A year ago we wrote about a death of a San Jose teenager from poisoning by hydrogen sulfide gas, or H2S. At the time, I had hypothesized that the death might have been from an attempt at synthesizing methamphetamine gone awry.
But while one can mistakenly generate hydrogen sulfide gas from improper meth synthesis, I soon learned that intentional suicides with H2S is an increasing US trend imported from Japan. One can easily mix commonly-available consumer products to generate the gas and high enough concentrations can cause death. The gas acts in a manner similar to cyanide by binding to the heme in cytochrome c oxidase and inhibiting electron transport and ATP production by oxidative phosphorylation in the mitochondria. (Interestingly, small amounts of H2S are made in the body and is being investigated as a neurotransmitter and biological modulator.)
So deadly is hydrogen sulfide that it is considered a major occupational safety hazard for workers in municipal sewage services, industrial manure management on factory farms, and the growing aquaculture industry – the US National Oceanographic and Atmospheric administration provides detailed background and training videos here.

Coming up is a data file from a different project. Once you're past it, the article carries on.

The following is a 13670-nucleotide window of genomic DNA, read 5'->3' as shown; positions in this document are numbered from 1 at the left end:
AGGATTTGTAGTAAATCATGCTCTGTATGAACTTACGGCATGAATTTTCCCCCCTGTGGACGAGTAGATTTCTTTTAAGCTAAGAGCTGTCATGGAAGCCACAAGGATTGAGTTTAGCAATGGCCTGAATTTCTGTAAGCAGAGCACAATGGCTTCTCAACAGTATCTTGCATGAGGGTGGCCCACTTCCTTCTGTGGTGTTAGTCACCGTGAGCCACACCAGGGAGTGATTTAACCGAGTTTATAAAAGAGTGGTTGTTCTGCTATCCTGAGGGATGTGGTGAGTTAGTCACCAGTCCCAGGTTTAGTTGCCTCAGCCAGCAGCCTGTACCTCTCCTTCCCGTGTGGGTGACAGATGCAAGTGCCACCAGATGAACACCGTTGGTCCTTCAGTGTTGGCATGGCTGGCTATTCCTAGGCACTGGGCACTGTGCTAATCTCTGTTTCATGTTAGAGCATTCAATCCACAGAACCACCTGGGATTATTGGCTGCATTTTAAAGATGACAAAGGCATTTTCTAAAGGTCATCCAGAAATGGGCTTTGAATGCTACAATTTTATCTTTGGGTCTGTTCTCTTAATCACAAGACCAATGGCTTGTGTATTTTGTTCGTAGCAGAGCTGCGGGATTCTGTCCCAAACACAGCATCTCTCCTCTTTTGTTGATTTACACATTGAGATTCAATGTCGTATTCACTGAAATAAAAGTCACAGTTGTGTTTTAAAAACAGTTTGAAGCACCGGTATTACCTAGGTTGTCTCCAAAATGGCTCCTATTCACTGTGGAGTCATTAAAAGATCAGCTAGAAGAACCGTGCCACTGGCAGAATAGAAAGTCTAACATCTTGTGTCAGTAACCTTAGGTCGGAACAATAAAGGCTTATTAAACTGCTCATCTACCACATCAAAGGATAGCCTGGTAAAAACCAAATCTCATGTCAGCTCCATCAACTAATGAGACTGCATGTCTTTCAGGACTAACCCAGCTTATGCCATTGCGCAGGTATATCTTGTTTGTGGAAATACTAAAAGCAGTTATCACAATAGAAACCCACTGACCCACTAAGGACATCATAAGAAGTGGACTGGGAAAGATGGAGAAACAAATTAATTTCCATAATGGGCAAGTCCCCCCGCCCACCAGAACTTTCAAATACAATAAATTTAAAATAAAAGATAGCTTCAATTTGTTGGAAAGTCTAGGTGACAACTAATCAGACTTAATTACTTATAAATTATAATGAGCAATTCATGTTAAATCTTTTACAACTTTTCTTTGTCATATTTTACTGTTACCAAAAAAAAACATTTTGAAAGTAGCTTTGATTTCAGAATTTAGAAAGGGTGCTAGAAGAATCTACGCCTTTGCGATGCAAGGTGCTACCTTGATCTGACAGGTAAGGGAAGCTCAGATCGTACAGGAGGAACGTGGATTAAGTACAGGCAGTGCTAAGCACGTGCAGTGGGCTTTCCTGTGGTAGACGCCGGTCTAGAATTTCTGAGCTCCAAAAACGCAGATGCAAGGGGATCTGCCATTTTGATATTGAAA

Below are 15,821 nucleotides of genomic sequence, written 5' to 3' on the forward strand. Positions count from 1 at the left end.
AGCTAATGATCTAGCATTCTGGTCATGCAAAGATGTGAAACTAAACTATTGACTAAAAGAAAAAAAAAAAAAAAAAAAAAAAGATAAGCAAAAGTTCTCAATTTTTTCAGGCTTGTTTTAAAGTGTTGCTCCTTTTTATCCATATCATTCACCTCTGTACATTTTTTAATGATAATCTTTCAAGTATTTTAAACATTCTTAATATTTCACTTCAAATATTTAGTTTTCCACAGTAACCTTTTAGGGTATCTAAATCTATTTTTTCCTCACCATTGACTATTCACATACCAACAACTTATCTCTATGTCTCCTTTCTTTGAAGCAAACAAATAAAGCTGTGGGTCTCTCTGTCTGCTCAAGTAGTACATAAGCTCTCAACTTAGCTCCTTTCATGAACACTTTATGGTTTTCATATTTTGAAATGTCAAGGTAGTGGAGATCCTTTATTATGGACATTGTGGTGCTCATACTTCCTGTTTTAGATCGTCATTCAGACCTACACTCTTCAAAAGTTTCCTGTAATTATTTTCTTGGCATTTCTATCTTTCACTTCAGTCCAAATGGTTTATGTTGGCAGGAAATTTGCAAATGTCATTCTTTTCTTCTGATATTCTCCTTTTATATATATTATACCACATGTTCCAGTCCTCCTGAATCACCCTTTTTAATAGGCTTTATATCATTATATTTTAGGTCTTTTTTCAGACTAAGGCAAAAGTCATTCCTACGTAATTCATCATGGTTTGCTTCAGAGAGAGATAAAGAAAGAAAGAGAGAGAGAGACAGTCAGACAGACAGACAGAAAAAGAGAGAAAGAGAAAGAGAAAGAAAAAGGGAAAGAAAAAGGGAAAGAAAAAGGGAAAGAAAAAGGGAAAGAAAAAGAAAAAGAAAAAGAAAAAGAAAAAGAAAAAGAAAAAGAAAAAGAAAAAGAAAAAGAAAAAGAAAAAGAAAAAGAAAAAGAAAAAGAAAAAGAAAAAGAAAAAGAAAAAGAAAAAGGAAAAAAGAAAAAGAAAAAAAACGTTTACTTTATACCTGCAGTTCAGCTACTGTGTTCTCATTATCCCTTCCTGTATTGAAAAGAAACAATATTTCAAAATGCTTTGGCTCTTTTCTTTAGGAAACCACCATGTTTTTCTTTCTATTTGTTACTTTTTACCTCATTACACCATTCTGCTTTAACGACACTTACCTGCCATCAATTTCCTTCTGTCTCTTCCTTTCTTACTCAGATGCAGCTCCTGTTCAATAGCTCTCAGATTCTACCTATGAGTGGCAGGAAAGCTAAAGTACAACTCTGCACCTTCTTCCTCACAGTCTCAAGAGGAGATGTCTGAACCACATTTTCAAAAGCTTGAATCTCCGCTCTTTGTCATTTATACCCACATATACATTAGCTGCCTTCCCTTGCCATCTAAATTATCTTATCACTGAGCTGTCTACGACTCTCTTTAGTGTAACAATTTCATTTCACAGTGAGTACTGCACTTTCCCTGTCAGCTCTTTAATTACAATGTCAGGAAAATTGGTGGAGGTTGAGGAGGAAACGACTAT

Now we can add first-responders like EMTs to that list. Pulitzer Prize-winning author Deborah Blum alerted me to an article in The Tampa Tribune about hazards to emergency personnel responding to “detergent suicide” attempts. (By the way, Blum just released her new book, “The Poisoner’s Handbook: Murder and the Birth of Forensic Medicine in Jazz Age New York,” and writes the beautifully-designed Speakeasy Science blog about culture and chemistry.)
This past Monday a 30-year-old Cary, NC, man committed suicide with hydrogen sulfide by mixing chemicals in a 5-gallon bucket inside his Toyota Camry. The gentleman was well-aware of the risk he posed to those who would find him there. As detailed in the WTVD-TV report embedded below, the man was found slumped over the wheel of his car in his apartment complex parking lot but had left warning signs on the dashboard and seats that read, “HAZMAT TEAM NEEDED” and “DO NOT OPEN!!! POISON GAS!!! Hydrogen sulfide.”
I went back and re-read The Tampa Tribune article and learned that the 23-year-old man who committed suicide similarly in St. Petersburg, FL, over Valentine’s Day weekend had also left similar warning notes in his car.
But in the event readers and emergency personnel see unconscious people inside parked vehicles without warning notes, be aware of the telltale smell of hydrogen sulfide: intense, rotten eggs. In the Cary case, authorities measure hydrogen sulfide gas in the car at three times the lethal concentration and a police officer responding in the St. Petersburg case had to be treated at the hospital after inhaling some of the gas.
I am deeply saddened by these stories because these people felt so badly about themselves so as to end their lives, yet they were compassionate enough to think about the welfare of those who would face risks finding them there.